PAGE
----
In this post you will learn why January 28 is celebrated as the European Data Protection Day, we will talk about the GDPR and you will read about the obligation to base the processing of data on a basis that legitimizes their treatment, which is why we will focus on the recommendation to obtain consent versus the option of legitimate interest. In addition, we remind you of our webinar with ECIX on January 30.

Some people think there is a memorial day for anything and in reality the list is bulging. But we are approaching January 28th and we thought it was important to tell you that this Sunday is European Data Protection Day. The subject is relevant: it affects us all more and more every day and the legislator is aware of this, in view of the regulations that exist in this regard and the penalties imposed for non-compliance. And the objective of the day is also clear: to raise awareness and disseminate information.

The first question we can ask ourselves is, why has this date been chosen? The Council of Europe, supported by the European Commission and the Data Protection Authorities of the Member States, opted on January 28th for its The Convention for the Protection of Individuals with regard to Automatic Processing of Personal Data, approved by the Council of Europe itself on this very day, but in 1981. Since then, this treaty has been ratified by 55 countries, i.e., it goes beyond the Community level, and has been updated to keep pace with the times and, above all, with technological developments.

This agreement was innovative (remember that the Internet was little more than an experiment at the time) and very significant. But even more so the General Data Protection Regulation (GDPR), which came into force in 2016 and has been applied effectively since May 25, 2018, after a two-year gap for entities to adapt to the new requirements. The approach to GDPR can be approached from different perspectives,but one of the most striking things is the fines for non-compliance that it has provoked, very high in number and amount.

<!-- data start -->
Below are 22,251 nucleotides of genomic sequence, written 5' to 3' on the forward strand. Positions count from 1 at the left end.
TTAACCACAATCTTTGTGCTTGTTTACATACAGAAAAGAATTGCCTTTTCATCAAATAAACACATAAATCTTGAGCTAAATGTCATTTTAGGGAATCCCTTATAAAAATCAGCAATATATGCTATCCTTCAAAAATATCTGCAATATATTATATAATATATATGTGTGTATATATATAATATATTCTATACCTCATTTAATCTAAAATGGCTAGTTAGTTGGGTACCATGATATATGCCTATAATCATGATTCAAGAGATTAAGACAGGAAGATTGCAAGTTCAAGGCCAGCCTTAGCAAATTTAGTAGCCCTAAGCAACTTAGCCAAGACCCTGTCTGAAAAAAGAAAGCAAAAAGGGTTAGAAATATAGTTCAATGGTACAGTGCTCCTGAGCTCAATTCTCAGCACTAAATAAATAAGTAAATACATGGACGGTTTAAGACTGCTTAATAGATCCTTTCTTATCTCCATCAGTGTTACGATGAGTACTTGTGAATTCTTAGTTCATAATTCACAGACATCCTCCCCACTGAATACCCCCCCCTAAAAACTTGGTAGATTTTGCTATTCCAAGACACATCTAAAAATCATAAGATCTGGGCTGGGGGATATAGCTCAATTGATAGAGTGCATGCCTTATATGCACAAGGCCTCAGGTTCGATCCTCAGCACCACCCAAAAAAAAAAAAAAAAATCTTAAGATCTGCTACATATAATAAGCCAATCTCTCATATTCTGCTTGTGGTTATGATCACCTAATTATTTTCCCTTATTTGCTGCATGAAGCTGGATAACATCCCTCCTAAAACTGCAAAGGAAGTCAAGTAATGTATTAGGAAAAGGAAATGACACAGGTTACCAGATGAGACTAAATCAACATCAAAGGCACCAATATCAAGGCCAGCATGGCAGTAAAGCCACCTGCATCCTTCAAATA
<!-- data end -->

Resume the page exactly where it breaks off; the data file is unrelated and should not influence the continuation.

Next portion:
In a very summarized way, The GDPR was introduced to, among other things, harmonize European data processing regulations and enhance the protection of citizens. Perhaps the three most important points of the text are the creation of the figure of the Data Protection Delegate.or also called DPO (Data Protection OfficerThe company’s compliance officer, who is the person in charge of ensuring compliance with the regulation in companies, its reinforcement of the right to be forgotten and the obligation of express written consent of each person to process your personal data for specific activities or purposes.

Legitimate interest vs. express consent

The GDPR indicates in Article 6 several assumptions for the collection and processing of data to be lawful. These legitimizing bases are: consent of the data subject, public interest, contractual necessity, protection of vital interests of the data subject, compliance with a legal obligation and legitimate interests. To be valid, the latter assumption weighs the legitimate interest of the controller against the interests and fundamental rights of the individual. And the latter cannot prevail over the former. What happens is that this analysis is not always done in the right way, hence the intense sanctioning activity based on this particular article. In any case, legitimate interest is not a “generalized” license and must be applied responsibly.
As we can see, the practice of resorting to legitimate interest has its risks, so it is preferable to obtain express consent to avoid them.

Technology for consent management (and risk avoidance)

But to ensure legal compliance and avoid penalties and reputational damage, you can also choose to collect the consent of the individual for each situation taking into account the purpose of the data processing. And technology is an important ally here.

At MailComms Group, for example, we offer a solution for obtaining and managing consent from our partner ECIX, which ensures compliance in the management of consent throughout its life cycle.

It also does so through any channel and with collection and custody of evidence for at least five years in a secure environment (including tracing, certification of shipment, acceptance of consent and other aspects). Everything is also recorded in a time-stamped certificate with our electronic signature as a qualified trusted electronic service provider.

Free Webinar with ECIX on GDPR

If you want to know more about how MailComms Group can help you to comply with the RGPD and avoid fines from the Spanish Data Protection Agency, we propose two things. The first is that you visit our section on GDPR consent management. The second and most effective is that you join us in the free webinar that we will hold on January 30 (at 10 am) in collaboration with our trusted partner, ECIX. We told you all about this seminar a few days ago in this blog post, where you will also see how to register for free.

During the meeting We will explain how to effectively manage risks related to the GDPR, we will look at the most common reasons for penalties given by the Spanish Data Protection Agency, discuss how each company can perform a self-analysis of its risks and present the benefits of using technology to ensure legal compliance. We hope to count on you!